1(Of an angle) pointing inward. The opposite of salient.
- Tools having diameters greater than about 80 mm or equivalent sections in flat dimensions are difficult to harden to full hardness if there are re-entrant corners.
- The resultant form is bold and distinctive and is further modelled by a re-entrant corner cutout, set directly above the sunken entrance court.
- Cracks most commonly occur at the re-entrant corners in sink openings, where the concrete is only 2 or 3 inches wide.
1A re-entrant angle.
- The aperture is commonly planar, without re-entrants, but the sub-apical surface may develop a median sinus which may be deep and slit like or even trematose, with a single perforation at the end of an elongate tube termed the snorkel.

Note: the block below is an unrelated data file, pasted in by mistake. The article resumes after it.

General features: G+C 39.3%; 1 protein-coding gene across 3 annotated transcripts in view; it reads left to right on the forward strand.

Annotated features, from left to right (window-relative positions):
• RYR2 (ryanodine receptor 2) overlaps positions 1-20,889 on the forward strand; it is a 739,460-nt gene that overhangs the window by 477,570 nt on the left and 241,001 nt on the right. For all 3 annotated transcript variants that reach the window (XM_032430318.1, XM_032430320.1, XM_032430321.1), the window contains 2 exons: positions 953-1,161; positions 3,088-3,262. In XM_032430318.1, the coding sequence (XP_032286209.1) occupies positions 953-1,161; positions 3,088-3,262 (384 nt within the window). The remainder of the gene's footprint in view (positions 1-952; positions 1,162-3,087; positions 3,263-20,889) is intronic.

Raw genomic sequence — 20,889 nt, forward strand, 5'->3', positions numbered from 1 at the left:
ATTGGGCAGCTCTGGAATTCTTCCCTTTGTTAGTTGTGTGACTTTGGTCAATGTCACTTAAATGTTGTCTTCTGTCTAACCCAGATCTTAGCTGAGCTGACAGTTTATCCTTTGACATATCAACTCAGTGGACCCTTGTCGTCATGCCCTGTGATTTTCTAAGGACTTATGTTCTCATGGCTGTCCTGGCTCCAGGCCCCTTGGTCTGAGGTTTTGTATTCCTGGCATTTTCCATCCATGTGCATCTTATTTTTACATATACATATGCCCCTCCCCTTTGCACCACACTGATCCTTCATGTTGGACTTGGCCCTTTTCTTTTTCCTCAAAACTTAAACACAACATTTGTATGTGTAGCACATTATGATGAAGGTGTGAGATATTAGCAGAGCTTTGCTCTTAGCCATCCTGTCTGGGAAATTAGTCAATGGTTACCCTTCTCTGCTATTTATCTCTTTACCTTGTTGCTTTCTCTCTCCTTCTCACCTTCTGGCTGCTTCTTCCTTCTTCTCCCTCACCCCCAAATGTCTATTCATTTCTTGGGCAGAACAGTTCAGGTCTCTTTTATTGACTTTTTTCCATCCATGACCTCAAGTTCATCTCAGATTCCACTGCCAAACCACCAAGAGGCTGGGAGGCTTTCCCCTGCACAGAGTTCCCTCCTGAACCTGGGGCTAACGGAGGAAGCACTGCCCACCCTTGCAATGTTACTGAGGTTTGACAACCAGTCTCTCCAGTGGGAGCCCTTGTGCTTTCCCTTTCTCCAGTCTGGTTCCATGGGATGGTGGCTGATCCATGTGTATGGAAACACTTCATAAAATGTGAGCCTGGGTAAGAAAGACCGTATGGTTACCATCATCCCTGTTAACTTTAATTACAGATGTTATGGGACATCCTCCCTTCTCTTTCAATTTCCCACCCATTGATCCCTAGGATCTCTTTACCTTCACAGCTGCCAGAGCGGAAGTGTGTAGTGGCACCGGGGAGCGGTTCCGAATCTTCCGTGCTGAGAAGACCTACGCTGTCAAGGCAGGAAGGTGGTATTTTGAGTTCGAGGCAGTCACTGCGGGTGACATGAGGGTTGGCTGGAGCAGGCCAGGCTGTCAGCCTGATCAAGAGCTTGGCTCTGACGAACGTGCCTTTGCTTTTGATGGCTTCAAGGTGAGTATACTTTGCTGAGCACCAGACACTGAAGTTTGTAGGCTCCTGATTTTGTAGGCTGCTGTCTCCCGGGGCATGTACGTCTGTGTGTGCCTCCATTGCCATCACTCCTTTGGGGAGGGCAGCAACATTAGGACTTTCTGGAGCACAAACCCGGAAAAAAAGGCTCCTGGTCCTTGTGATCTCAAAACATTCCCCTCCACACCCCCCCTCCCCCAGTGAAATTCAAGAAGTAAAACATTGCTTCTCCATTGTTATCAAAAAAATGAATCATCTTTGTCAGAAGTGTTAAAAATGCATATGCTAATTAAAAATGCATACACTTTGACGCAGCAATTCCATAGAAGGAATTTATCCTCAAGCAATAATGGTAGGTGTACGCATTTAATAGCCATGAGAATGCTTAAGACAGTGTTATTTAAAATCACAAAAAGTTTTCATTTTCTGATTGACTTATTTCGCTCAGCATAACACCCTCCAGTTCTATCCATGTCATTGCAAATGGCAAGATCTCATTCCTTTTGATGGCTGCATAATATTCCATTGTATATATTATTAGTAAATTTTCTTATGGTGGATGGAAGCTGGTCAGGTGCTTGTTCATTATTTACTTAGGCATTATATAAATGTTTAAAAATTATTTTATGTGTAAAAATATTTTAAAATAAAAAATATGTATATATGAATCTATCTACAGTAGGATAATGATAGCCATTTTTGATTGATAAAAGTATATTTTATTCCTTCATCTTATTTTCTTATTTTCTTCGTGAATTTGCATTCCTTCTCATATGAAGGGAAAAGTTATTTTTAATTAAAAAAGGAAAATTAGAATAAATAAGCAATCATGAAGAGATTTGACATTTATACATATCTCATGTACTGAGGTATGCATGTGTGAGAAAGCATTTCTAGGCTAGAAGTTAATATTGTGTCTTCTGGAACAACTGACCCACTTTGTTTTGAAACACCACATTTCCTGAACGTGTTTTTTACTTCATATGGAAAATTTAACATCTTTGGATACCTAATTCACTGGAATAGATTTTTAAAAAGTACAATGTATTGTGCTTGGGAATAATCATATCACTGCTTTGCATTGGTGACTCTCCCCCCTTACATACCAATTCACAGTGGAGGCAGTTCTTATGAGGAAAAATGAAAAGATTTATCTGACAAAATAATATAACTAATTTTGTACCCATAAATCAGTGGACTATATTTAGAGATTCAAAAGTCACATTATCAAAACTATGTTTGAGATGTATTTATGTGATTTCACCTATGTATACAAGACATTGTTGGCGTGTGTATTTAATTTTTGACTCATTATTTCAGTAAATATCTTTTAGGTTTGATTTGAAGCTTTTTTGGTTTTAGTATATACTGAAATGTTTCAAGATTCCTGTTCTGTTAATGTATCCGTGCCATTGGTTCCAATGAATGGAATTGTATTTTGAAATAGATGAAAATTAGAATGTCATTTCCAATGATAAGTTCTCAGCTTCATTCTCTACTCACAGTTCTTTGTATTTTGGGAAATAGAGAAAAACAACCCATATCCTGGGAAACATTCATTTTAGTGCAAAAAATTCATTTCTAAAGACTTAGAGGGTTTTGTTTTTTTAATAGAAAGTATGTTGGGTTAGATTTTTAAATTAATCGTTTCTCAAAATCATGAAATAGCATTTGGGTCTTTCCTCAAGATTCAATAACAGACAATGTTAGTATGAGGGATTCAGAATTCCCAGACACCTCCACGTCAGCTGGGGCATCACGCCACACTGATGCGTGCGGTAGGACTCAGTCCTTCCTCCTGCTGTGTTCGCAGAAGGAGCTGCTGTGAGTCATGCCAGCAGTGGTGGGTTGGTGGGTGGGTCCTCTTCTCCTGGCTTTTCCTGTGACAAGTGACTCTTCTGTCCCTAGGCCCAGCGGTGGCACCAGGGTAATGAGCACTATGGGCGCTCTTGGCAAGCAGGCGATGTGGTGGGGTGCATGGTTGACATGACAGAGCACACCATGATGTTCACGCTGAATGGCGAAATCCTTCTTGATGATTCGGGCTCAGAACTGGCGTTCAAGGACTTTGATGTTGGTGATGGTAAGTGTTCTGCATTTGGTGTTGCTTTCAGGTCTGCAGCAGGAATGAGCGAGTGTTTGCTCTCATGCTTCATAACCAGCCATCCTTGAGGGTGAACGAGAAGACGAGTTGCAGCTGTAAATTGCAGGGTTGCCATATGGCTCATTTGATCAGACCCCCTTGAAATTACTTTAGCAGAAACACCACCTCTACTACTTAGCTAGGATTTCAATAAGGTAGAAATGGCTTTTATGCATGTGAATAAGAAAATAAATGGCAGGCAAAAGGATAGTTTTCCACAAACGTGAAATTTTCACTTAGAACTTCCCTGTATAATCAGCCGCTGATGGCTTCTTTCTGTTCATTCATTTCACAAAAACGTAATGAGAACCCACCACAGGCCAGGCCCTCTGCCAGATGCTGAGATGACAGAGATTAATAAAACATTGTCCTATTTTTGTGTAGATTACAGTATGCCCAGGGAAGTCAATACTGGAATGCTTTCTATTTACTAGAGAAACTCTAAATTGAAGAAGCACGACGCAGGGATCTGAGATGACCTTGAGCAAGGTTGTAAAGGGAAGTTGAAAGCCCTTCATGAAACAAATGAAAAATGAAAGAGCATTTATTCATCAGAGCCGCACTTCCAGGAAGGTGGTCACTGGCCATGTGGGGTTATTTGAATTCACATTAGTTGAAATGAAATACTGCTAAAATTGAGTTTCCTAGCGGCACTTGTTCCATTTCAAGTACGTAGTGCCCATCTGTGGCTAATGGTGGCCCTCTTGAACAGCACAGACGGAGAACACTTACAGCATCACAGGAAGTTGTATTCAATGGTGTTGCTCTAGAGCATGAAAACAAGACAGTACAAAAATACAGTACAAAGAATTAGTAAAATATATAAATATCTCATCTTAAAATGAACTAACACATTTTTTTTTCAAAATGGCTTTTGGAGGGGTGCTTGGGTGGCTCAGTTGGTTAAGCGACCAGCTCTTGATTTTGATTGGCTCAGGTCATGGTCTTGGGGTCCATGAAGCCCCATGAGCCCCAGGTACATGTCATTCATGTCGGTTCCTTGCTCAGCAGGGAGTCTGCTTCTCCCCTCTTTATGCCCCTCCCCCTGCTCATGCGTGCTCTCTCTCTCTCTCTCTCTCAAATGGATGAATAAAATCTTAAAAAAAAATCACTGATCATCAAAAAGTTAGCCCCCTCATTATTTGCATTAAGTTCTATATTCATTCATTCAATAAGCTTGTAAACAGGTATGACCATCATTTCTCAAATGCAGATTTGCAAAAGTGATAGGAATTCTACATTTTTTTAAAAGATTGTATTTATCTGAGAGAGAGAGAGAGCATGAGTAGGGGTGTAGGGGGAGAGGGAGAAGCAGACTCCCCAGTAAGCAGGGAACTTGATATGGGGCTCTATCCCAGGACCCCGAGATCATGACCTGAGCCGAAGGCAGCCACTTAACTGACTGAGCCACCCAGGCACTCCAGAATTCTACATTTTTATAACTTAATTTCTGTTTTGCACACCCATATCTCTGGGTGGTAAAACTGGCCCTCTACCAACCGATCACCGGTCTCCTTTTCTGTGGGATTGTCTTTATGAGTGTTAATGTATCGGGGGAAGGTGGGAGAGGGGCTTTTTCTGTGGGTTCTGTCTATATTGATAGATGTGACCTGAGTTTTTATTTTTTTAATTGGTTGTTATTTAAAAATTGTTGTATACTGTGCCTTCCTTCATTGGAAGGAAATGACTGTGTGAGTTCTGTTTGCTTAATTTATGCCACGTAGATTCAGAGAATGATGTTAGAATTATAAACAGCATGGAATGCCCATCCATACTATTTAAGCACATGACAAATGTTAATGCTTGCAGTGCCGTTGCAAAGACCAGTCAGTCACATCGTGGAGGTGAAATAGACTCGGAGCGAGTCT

1.1An indentation or depression in terrain.
- Ingenuity in section is elaborated in plan, in which each of the masses is articulated with deep re-entrants on the London Wall side.
- In a plate-tectonic scenario, aulagogenic basins are those located at re-entrants on continental plate margins, and their initial formation is coeval with continental break-up.
- In the posterior part of the occlusal surface there is a re-entrant that forms a shallow depression that finally disappears as the wear of this region advances.
2A person who has re-entered something, especially the labor force.
- However, during all of the nay saying, no one ever spoke of a weaning of the growth in our economy, no one ever talked about diminished opportunity for new entrants or re-entrants to the job market.
- Table 6 also allows a contrast to be drawn between those in long term employment and recent entrants or re-entrants.
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